By Alice Steinbach.
Back in the 90's, Alice Steinbach was a newspaper reporter/columnist in Baltimore, with two grown children and nothing to hold her back. Wanting to rediscover her old enthusiastic, adventurous self, she arranged to take off most of a year to spend time in Europe. Yes, she did "Eat, Pray, Love" before Liz Gilbert did. She even met a man, though (a) she met hers early on, and (b) they seem to be a repeated travel fling thing (they meet up repeatedly during the book and even afterwards) than a case of trying to figure out who moves to who's country. She spends time in Paris, England, and Italy, makes a lot of temporarily good friends, takes a class, survives an assault on the streets of Rome, learns to go with the flow, and otherwise enjoys life on the road so much that according to the interview with the author at the end, she quit her job and traveled some more after that.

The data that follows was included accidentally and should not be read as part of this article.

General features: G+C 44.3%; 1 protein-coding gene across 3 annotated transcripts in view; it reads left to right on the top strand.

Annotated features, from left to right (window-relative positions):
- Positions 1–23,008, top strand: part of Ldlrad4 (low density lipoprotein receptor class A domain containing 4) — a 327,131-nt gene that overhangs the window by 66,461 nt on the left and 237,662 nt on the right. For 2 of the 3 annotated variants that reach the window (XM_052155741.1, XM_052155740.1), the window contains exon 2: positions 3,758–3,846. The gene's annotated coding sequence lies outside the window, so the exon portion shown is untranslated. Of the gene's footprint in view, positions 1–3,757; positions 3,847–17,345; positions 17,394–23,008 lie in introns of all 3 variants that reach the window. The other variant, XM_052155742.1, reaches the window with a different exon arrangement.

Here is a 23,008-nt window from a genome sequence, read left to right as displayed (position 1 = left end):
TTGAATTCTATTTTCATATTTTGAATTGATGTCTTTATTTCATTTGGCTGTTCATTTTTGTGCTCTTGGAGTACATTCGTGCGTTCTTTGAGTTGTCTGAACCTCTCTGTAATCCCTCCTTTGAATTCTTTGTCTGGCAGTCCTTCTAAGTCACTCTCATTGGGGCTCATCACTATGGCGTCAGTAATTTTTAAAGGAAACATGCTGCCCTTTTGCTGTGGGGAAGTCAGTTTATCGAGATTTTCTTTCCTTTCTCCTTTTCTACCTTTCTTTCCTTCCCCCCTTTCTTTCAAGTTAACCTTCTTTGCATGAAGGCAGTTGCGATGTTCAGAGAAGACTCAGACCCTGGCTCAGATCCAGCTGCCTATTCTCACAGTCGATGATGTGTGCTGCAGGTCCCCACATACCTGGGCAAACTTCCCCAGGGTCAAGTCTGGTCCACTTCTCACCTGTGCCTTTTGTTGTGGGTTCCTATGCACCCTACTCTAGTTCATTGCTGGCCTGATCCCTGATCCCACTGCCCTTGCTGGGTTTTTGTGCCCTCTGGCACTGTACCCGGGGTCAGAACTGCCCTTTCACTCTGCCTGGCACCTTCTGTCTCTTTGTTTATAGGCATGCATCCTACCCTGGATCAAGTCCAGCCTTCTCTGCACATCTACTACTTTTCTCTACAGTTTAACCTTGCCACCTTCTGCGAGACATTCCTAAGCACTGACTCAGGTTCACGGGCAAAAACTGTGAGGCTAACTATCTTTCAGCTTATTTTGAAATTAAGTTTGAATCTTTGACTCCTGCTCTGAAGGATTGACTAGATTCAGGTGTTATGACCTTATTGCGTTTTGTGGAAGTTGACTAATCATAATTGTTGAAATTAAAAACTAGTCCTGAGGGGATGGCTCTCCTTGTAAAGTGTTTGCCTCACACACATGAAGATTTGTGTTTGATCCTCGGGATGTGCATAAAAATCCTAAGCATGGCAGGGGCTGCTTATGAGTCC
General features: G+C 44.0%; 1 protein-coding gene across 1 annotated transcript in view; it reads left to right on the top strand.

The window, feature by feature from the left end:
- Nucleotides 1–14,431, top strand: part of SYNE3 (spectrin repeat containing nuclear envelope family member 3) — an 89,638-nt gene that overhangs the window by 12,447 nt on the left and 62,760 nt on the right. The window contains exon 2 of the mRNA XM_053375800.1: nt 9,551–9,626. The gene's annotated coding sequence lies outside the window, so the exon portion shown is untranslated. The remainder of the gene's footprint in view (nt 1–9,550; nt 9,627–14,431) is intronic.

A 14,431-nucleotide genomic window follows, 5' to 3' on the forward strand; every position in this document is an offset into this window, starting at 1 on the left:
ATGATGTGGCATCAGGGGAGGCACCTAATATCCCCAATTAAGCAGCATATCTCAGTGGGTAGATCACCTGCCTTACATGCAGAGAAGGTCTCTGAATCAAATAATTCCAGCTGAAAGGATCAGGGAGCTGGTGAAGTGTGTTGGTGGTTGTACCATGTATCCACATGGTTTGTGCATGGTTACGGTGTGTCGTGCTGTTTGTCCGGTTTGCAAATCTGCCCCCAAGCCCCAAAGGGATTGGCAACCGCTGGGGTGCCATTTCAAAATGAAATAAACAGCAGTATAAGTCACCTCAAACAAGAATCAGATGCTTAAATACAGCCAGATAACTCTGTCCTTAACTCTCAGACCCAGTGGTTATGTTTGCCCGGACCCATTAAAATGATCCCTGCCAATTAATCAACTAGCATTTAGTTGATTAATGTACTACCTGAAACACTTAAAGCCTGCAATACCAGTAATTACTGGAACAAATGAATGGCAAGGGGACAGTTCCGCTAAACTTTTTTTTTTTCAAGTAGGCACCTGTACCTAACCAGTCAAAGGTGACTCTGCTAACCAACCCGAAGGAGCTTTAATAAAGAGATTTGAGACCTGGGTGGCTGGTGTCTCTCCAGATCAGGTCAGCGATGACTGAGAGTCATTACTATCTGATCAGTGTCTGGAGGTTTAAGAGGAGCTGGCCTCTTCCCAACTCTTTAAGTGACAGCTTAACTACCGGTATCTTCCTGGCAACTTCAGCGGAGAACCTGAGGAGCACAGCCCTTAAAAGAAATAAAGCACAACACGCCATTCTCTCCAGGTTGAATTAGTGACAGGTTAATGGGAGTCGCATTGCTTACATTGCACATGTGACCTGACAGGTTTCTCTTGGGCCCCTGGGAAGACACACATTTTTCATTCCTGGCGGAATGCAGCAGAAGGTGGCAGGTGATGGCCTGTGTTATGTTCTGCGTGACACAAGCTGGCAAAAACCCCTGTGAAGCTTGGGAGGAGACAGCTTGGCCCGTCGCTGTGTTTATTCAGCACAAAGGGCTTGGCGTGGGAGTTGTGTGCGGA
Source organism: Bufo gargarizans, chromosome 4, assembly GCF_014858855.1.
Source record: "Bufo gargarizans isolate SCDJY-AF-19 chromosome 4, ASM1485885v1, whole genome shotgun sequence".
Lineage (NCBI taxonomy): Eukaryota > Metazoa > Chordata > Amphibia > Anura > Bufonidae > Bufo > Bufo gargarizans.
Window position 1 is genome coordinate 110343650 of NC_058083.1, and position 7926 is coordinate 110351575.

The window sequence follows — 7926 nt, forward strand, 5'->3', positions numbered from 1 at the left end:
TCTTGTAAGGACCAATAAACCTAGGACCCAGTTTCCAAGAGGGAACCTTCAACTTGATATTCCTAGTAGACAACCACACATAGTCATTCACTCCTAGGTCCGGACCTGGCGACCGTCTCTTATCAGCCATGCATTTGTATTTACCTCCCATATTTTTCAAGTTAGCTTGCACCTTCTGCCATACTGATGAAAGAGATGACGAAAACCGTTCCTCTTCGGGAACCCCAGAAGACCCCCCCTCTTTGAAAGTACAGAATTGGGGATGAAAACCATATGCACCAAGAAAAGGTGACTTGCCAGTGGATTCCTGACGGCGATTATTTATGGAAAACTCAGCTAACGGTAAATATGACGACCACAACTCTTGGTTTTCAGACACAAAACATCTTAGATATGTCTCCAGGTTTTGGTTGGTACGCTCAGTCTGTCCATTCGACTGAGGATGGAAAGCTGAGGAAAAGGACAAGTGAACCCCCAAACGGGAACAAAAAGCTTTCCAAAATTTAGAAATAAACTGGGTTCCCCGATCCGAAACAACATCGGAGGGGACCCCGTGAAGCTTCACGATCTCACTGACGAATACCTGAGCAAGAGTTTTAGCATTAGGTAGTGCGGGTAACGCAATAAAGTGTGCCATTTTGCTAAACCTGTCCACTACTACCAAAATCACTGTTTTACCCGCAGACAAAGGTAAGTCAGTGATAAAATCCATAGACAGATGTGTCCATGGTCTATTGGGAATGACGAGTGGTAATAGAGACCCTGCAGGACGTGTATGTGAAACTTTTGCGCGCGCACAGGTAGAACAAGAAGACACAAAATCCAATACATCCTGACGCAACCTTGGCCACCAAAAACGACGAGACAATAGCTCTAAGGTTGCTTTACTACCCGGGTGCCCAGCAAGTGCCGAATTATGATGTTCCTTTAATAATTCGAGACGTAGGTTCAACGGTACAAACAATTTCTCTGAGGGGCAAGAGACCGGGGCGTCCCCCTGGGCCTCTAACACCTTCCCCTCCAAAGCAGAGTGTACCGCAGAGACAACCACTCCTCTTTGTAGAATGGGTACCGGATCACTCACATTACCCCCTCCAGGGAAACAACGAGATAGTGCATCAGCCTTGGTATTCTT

I'm attempting to read a few books on inspirational travel in preparation for a class on the topic, and this certainly fit the bill. It's not the world's most memorable memoir to me (Alice strikes me as a pleasant, genteel woman, but not a spectacular personality), but it's pleasant enough and gets its point across. If you need to think about making changes in your life via the use of travel, and how one adapts to a new environment and new people, this isn't a bad read on the topic.